For many, the 1st of January is seen as an opportunity to hit the reset button on habits we wish to adopt to improve our lives. Some of the most common resolutions that people make around New Year are losing weight, making more time for family or friends, exercising, participating in “dry January”, etc.
People make New Year resolutions to make changes to areas of their lives they are unhappy with. Those resolutions range from improving health by exercising more and eating better by meal prepping and cooking at home to grabbing control over their spending with increased savings for retirement or holidays. Others may choose to improve their spirituality by living more mindfully to give more meaning to their humdrum lives. Others choose to quit smoking, read more books or learn a new skill.
Another common practice or resolution that many embark on especially after the partying of the festive season is the ‘dry January’ challenge.
This concept originated in 2012 by a British charity to “ditch the hangover, reduce the waistline and save some serious money by giving up alcohol for 31 days.” Its popularity increased over the years and now thousands of people worldwide take part in this challenge each year.
Alcohol has become such a pivotal part of our social culture and consumption has slowly increased over the years. Thus, a dry January may be just the thing to keep your intake in check. The health benefits are numerous with improved sleep, better weight control and improved health and energy levels being some of the perks of teetotaling.
Canada has recently released new alcohol guidelines which suggest no more than two alcoholic drinks per week. This is a steep drop from previous limits (14 units per week has often been the usual advice)!
No matter how determined we are at the kickoff most of us fail to make it past the first few days. Is it that we are weak-willed and doomed to fail or is our failure to stick to new resolutions more complicated?
The first reason could be that you are not ready to make the change. Most people are pressured into making new year’s resolutions either by others or by the general sentiment of the end-of-year holidays. The changes or habits they wish to adopt are not personal but rather a generalization that means nothing personally. Also, the readiness to adopt a new habit does not necessarily, magically, coincide with the first day of the new year.
Not tracking your success at following your resolution can feel like you’re making no progress at all even when you may be making decent headway. Use an app or record your progress in a journal and this will motivate you to stick with it because the changes will be measurable.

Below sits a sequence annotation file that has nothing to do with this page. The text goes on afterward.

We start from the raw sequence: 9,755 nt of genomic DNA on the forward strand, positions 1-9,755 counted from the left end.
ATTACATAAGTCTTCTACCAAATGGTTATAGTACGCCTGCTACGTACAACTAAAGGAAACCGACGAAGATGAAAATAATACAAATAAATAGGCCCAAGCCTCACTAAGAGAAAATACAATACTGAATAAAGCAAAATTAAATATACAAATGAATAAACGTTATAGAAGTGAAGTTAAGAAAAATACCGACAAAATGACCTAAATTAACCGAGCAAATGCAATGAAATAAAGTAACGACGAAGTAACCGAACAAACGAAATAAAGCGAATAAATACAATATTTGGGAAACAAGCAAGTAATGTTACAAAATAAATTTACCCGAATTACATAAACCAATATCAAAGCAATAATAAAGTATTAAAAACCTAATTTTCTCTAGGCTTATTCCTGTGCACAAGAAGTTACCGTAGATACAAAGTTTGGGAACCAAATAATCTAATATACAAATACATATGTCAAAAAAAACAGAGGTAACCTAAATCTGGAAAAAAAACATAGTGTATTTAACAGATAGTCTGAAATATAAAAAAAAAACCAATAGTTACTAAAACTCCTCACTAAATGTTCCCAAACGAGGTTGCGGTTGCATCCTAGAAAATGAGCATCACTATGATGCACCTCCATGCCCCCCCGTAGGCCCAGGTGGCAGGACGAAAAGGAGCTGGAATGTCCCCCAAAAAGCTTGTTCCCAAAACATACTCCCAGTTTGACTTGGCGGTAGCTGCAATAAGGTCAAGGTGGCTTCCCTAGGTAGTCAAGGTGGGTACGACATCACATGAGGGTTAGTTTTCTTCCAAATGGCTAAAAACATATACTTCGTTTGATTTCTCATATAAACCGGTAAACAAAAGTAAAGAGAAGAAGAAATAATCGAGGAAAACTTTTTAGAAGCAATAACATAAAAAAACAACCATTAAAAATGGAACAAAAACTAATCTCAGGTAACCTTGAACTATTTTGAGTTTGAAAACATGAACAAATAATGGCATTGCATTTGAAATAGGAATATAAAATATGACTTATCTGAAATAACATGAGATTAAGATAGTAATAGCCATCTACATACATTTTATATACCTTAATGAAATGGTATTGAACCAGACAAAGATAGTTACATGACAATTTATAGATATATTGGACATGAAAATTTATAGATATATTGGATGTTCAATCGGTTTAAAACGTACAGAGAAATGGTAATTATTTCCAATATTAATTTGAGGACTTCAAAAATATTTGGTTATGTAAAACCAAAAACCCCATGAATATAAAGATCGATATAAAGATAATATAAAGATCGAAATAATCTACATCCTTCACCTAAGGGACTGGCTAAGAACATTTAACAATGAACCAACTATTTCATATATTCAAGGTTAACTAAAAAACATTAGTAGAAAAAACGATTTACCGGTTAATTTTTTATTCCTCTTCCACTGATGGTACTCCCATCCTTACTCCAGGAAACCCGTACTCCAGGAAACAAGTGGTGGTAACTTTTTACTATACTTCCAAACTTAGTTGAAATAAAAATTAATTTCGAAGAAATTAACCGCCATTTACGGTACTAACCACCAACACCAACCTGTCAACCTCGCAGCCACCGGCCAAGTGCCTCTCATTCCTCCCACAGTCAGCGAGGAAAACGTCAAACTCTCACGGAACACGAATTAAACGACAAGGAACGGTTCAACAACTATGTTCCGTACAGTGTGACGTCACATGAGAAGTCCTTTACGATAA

Have a plan in place for the times you slip, and you will. Even successful people slip up before the new habit is fully adopted. If you have a set of actions in place before you slip, it will be easier to get on track quickly after a minor slip-up. Keep a record of what triggered a relapse and how you will overcome it if faced with the same trigger in the future.
Being overconfident in your willpower may be a downside. You have to accept that you may and will fail a few times until the habit becomes fully ingrained in your life.
Every change you make means that you have to give something up. For example, getting up early to hit the gym means you will lose out on snoozing. This is the cost of implementing a new habit. Acknowledge what you will be giving up and this will help remind you of the value of the new change you’re trying to instil.
If the resolution you chose is too difficult you may set yourself up for failure. Rather than making a grand and seemingly unachievable change like “lose a lot of weight”, break it up into smaller more manageable chunks so that they are easier to achieve. Examples of this are: using the stairs rather than the elevator and eating more salad at lunchtime. These smaller goals are easier to implement and maintain, and the end product will be weight loss.
The new habit you wish to introduce must be attached to an existing habit that is already well-established. An example of this would be to add an extra 10 minutes of walking to your already-established habit of walking three times per week. The existing habit is the cue to trigger the new habit. Attaching the two habits will improve the chances of the new habit becoming permanent.
The first three to seven times you practice the new habit will be difficult so simplify adopting the new behaviour by making it easy. You can write a note to remind yourself to walk further, buy the salad ingredients and keep them handy during your lunch hour, keep your gym clothes ready in the morning, etc. These actions ensure the new habit sticks.
Remember to celebrate your successes. Acknowledging your achievements, however small, creates a positive mindset and establishes a cycle of success.
It may be handy to have a buddy system. A sturdy support system can help keep you accountable and motivated. For example, having a gym buddy will stop you from skipping workouts.
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